Sunday, November 11, 2018

My boxelder finally accepts the inevitable …

Standard approach photo—boxelder on left, in nook formed by warehouse walls.
National Weather Service Observed Weather for Laramie, Wyoming; November 10, 2018, 9:53 AM (MDT):  partly cloudy; 36º F; humidity 31%; winds westerly, 28 mph with gusts to 38 mph.

Conditions were not ideal for plant photography, but I had no choice. There would be no other opportunities to visit the boxelder I’m following if I wanted to post my report before the deadline. So off we went.

Even from a distance, the change was obvious. A month ago, the boxelder still was covered in green leaves, even though most other trees had turned color or were bare. Now the boxelder is bare too, except for a few memories.
Leaf still hanging on (boxelder leaves are compound).
Amazingly persistent spring flowers; note anthers at ends of dangling filaments (male tree).
I saw many more remnant petioles (visible below), which I mentioned last month. I had no idea that boxelders drop leaf blades but not petioles, or at least not yet. Do maples do this? (both boxelder and maples are in the genus Acer) Any other plants, do you know?
Abundant buds promise that spring will come. Though I never really doubt that it will, I still find comfort in buds.
Flower and leaf buds.
A tumbleweed had lodged in branches near the base of the tree (straw-colored, mid-photo below). This was no surprise. The field across the river to the west, part of the Territorial Prison tourist attraction, was cleared of vegetation a few years ago, I have no idea why. Now it’s perfect habitat for tumbleweeds, and every year around this time, they cut loose and head into town, dropping seeds as they go. This one is kochia (Kochia scoparia), the most common of our tumbleweeds.
The Canada thistles along the base of the warehouse wall were still green but seriously wilted. I think they're done for. This is Cirsium arvense, one of the most noxious of our noxious weeds.

Next I checked on the little lilac bush that I discovered last month in the field just west of the warehouse. When the surrounding railroad ties, palettes and debris were removed recently, the cleanup crew left it standing—so nice, and I smile whenever I see it. Now it too is bare of leaves. But there are plenty of promising buds.
A small building used to stand in this field; perhaps that explains the lilac bush. I looked through my photos, and found one from April 2014 with the building. Sure enough, it stood in the area of the little lilac. Whitman’s lilac came to mind—the one that last in a dooryard bloomed—but I think their circumstances differ. This lilac has survived in the absence of a dooryard, and hopefully there's more blooming ahead!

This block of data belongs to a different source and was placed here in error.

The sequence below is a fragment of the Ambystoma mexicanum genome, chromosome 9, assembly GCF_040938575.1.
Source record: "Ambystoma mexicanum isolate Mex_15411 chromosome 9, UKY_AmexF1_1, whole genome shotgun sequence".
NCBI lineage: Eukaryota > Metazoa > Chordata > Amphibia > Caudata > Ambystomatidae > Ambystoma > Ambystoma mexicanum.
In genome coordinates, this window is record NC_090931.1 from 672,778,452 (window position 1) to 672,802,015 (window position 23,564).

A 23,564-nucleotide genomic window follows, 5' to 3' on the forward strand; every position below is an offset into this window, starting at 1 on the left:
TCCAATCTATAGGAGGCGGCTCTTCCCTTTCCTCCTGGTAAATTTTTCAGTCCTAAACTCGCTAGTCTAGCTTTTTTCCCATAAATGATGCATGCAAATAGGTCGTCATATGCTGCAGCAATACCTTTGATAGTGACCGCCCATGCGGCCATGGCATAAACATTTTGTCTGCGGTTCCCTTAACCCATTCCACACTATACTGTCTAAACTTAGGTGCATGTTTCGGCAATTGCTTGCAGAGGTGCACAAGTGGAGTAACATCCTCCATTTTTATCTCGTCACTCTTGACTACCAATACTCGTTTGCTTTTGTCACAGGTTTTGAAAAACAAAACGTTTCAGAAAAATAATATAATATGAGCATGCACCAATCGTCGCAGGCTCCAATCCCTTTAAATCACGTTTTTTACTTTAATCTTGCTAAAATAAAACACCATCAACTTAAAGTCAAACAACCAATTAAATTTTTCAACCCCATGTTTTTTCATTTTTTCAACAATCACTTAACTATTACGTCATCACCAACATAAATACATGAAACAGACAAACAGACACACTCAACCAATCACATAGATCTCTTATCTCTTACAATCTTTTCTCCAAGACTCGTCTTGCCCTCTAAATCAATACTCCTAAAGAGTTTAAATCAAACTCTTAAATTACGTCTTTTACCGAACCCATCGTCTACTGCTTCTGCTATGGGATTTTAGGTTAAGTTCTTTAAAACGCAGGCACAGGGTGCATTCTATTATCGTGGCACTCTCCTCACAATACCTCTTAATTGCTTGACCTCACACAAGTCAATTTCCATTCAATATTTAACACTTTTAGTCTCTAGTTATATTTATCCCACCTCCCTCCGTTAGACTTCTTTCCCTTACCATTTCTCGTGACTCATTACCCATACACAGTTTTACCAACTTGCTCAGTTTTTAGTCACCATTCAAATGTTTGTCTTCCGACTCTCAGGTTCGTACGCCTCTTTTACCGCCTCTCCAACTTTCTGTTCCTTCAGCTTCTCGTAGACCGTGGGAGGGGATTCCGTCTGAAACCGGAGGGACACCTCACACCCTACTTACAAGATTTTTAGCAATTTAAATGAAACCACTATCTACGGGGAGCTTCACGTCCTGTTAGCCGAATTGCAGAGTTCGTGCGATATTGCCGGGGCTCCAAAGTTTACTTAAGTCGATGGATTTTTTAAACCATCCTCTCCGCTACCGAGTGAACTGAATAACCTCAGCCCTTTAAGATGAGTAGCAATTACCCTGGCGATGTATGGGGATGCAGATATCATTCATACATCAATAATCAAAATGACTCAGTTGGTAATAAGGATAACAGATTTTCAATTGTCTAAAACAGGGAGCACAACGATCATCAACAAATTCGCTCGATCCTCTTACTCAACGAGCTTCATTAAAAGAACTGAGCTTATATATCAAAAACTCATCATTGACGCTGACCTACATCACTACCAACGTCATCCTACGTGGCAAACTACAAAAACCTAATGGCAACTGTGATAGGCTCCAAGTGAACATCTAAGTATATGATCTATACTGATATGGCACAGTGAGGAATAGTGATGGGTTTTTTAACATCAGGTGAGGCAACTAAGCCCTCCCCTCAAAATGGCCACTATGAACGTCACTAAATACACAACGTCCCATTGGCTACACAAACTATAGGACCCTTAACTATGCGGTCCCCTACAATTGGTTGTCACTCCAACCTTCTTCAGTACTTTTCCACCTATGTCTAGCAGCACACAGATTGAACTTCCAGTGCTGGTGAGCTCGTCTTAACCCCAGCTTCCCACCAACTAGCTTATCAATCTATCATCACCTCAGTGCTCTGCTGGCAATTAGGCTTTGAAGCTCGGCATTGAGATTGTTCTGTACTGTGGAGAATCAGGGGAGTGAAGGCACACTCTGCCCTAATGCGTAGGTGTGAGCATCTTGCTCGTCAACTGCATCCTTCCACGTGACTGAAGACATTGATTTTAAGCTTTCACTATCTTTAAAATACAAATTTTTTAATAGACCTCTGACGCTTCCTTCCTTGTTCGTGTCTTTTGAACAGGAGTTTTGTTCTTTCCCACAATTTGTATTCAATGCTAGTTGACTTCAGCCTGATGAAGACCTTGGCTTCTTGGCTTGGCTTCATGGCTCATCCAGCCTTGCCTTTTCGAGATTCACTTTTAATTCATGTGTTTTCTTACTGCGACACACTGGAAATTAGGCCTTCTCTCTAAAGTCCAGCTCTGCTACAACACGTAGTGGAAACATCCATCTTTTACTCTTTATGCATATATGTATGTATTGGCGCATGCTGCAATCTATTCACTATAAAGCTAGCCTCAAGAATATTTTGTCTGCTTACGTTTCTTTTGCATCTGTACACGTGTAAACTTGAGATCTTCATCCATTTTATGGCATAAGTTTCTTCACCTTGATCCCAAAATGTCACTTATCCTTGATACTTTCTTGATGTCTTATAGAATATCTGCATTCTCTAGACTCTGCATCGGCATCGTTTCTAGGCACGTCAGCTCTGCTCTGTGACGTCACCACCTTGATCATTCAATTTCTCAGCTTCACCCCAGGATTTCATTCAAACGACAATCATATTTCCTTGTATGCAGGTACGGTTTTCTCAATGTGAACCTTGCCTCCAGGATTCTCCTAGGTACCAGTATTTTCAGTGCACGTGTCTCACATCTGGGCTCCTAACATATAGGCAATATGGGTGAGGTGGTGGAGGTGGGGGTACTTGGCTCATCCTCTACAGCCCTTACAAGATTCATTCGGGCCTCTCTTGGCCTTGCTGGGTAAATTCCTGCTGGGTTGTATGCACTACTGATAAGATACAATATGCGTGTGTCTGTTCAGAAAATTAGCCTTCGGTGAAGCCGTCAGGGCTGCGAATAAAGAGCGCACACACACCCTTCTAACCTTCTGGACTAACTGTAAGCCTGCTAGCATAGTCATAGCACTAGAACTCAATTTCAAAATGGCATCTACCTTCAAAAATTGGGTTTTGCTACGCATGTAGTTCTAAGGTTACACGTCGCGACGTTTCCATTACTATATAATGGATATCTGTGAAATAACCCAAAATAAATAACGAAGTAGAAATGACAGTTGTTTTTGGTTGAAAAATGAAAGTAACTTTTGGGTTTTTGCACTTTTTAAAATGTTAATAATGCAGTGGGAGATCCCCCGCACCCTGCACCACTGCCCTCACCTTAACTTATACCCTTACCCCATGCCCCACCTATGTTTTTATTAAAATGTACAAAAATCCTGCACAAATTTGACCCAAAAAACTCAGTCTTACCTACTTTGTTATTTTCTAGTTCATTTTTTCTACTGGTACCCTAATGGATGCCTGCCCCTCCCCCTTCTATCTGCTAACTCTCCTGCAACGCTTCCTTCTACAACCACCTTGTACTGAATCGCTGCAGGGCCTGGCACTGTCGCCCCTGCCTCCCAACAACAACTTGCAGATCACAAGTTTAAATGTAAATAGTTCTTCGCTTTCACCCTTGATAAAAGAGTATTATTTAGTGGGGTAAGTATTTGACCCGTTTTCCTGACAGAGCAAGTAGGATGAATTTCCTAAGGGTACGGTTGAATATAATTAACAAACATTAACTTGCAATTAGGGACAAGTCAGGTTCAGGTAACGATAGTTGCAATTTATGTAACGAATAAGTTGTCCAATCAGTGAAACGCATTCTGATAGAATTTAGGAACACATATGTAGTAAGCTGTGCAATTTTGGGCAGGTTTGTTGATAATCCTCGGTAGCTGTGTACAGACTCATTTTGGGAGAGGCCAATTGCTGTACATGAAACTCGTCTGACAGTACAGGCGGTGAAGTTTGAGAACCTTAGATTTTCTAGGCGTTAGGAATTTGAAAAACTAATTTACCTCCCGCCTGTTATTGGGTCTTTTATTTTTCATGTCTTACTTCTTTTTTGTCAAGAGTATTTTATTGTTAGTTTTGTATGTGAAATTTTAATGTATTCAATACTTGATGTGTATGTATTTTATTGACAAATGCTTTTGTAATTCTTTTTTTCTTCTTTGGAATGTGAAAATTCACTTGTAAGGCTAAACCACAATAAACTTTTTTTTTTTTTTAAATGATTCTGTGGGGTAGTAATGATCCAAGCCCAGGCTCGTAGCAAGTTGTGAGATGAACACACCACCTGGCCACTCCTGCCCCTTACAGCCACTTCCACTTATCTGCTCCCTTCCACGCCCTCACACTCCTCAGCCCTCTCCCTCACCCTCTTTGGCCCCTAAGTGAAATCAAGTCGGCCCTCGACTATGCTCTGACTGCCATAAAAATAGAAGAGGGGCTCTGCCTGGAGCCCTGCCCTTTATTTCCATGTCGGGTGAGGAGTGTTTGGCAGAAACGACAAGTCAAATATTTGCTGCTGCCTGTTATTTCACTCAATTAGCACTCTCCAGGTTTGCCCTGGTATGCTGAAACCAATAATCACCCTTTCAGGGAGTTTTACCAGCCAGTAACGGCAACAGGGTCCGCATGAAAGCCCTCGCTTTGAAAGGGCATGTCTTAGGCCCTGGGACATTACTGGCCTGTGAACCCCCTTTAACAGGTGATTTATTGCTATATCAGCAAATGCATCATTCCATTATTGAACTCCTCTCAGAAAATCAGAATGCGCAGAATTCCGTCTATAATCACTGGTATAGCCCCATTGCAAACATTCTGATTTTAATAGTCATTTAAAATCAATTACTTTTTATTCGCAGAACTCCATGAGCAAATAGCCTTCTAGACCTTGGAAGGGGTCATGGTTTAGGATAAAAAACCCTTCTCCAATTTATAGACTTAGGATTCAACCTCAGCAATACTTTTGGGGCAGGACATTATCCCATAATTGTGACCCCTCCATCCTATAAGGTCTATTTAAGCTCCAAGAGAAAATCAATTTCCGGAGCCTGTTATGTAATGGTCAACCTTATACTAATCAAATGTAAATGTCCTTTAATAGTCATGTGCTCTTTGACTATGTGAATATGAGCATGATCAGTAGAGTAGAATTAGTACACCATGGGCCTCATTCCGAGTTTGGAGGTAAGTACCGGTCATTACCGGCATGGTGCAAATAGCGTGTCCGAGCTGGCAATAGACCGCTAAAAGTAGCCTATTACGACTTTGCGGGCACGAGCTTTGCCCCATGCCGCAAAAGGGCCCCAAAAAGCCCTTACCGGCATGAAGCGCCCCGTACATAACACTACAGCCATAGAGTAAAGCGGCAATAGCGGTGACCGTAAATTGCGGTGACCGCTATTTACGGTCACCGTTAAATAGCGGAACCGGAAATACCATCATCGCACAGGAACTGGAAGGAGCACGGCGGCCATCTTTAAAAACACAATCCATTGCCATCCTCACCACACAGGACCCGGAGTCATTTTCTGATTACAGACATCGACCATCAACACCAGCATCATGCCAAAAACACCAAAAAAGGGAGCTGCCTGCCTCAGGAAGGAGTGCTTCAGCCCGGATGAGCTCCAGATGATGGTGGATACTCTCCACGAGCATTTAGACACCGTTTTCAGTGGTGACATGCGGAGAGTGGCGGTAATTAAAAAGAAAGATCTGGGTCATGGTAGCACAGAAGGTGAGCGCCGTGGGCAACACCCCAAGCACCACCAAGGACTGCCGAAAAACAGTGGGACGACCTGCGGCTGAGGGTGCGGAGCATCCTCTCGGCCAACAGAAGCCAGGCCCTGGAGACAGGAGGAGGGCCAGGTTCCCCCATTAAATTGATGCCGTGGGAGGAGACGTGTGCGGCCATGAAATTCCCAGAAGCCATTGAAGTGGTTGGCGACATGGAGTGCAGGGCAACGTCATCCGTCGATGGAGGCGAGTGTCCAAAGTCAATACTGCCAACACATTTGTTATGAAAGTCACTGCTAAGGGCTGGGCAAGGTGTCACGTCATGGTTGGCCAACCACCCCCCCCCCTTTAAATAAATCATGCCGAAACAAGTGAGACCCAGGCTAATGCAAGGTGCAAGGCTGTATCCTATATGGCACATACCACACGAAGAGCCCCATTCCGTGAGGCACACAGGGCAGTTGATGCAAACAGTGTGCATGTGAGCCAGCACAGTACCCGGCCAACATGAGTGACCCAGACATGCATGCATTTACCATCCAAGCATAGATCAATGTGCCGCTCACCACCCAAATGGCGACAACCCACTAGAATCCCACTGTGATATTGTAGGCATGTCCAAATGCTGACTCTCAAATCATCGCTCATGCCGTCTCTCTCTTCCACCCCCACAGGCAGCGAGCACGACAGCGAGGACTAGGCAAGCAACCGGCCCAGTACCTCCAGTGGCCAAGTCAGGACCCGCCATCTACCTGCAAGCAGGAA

1. Fascinating as always!
    I hadn't even thought about whether trees shed their petioles. I just assumed everything falls apart eventually but sometimes the blades let go first. Must look more closely in future.
    Tumbleweed is such a bizarre thing.
    It was very poignant your mentioning Whitman and When lilacs last in the dooryard bloom'd - when I was at school I was given a random project to do on Walt Whitman and recall asking the library to order me Leaves of Grass - a HUGE volume...
    All the best - I love your posts :)

    1. Thanks, Pat, I really appreciate the encouragement! I also read Whitman in school, around age 17. He was very much "in" at the time--among the counter-culture, back-to-nature folks. But I remember only a little, and I bet a lot of it was over my head. Maybe I should give him another try ...

  2. Thank goodness for buds and their promise of spring to come!
    Have a wonderful day!

    1. best wishes to you too, Lea. Thanks for visiting :)

  3. Your coverage of the Boxelder (and now the Lilac) is so poignant. It seems like the conditions of both are so challenging, yet they persevere. Will the warehouse owners allow them both to stand and continue to grow?

    1. Good question, Beth, I worry about that for sure. But I was so impressed that the lilac was left standing, as it was totally surrounded by debris and old pallets. Those dozers, loaders, trucks and such must have worked around it carefully!

  4. Perhaps those who work in that area appreciate the bit of green and life the boxelder and the lilac provide. I'm impressed with the perseverence of plants when no one (save the blogger?) loves them. :)

    1. Tina -- I think that's a real possibility. A Kansan I know insists that boxelders are weeds, but here in the Laramie Valley, where the only native trees grow along the river, I think we feel differently.